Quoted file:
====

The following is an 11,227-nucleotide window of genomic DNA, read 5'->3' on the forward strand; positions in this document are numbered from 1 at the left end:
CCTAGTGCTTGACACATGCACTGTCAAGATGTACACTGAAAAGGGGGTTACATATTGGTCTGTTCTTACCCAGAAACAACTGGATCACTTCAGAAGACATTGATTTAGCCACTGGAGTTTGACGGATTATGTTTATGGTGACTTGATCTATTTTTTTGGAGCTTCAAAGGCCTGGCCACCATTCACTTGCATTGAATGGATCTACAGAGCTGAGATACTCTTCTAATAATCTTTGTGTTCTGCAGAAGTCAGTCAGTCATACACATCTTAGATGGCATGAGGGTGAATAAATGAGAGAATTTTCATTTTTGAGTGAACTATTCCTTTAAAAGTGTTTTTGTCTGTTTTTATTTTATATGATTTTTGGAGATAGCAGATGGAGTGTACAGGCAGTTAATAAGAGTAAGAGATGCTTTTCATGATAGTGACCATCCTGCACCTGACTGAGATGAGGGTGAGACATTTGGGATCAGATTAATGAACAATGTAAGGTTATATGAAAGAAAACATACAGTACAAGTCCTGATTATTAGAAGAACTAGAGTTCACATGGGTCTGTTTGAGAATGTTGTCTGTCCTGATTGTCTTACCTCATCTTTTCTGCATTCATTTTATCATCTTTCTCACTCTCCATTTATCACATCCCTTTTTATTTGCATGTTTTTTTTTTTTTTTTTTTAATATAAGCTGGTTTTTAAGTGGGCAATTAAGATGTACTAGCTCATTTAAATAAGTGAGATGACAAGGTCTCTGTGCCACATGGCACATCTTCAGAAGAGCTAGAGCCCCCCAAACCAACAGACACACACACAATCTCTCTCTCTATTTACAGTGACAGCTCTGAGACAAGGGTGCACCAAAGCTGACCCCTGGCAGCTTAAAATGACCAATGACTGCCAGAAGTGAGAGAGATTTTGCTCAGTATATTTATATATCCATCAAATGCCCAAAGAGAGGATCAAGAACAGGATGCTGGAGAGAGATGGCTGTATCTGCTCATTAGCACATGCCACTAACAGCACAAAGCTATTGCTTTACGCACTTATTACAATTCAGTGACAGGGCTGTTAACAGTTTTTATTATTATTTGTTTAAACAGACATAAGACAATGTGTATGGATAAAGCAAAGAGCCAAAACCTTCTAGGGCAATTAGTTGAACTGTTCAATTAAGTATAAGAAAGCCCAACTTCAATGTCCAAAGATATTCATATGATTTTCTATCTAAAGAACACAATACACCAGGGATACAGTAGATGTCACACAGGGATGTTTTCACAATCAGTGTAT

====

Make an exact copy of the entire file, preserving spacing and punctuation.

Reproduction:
The following is an 11,227-nucleotide window of genomic DNA, read 5'->3' on the forward strand; positions in this document are numbered from 1 at the left end:
CCTAGTGCTTGACACATGCACTGTCAAGATGTACACTGAAAAGGGGGTTACATATTGGTCTGTTCTTACCCAGAAACAACTGGATCACTTCAGAAGACATTGATTTAGCCACTGGAGTTTGACGGATTATGTTTATGGTGACTTGATCTATTTTTTTGGAGCTTCAAAGGCCTGGCCACCATTCACTTGCATTGAATGGATCTACAGAGCTGAGATACTCTTCTAATAATCTTTGTGTTCTGCAGAAGTCAGTCAGTCATACACATCTTAGATGGCATGAGGGTGAATAAATGAGAGAATTTTCATTTTTGAGTGAACTATTCCTTTAAAAGTGTTTTTGTCTGTTTTTATTTTATATGATTTTTGGAGATAGCAGATGGAGTGTACAGGCAGTTAATAAGAGTAAGAGATGCTTTTCATGATAGTGACCATCCTGCACCTGACTGAGATGAGGGTGAGACATTTGGGATCAGATTAATGAACAATGTAAGGTTATATGAAAGAAAACATACAGTACAAGTCCTGATTATTAGAAGAACTAGAGTTCACATGGGTCTGTTTGAGAATGTTGTCTGTCCTGATTGTCTTACCTCATCTTTTCTGCATTCATTTTATCATCTTTCTCACTCTCCATTTATCACATCCCTTTTTATTTGCATGTTTTTTTTTTTTTTTTTTTAATATAAGCTGGTTTTTAAGTGGGCAATTAAGATGTACTAGCTCATTTAAATAAGTGAGATGACAAGGTCTCTGTGCCACATGGCACATCTTCAGAAGAGCTAGAGCCCCCCAAACCAACAGACACACACACAATCTCTCTCTCTATTTACAGTGACAGCTCTGAGACAAGGGTGCACCAAAGCTGACCCCTGGCAGCTTAAAATGACCAATGACTGCCAGAAGTGAGAGAGATTTTGCTCAGTATATTTATATATCCATCAAATGCCCAAAGAGAGGATCAAGAACAGGATGCTGGAGAGAGATGGCTGTATCTGCTCATTAGCACATGCCACTAACAGCACAAAGCTATTGCTTTACGCACTTATTACAATTCAGTGACAGGGCTGTTAACAGTTTTTATTATTATTTGTTTAAACAGACATAAGACAATGTGTATGGATAAAGCAAAGAGCCAAAACCTTCTAGGGCAATTAGTTGAACTGTTCAATTAAGTATAAGAAAGCCCAACTTCAATGTCCAAAGATATTCATATGATTTTCTATCTAAAGAACACAATACACCAGGGATACAGTAGATGTCACACAGGGATGTTTTCACAATCAGTGTAT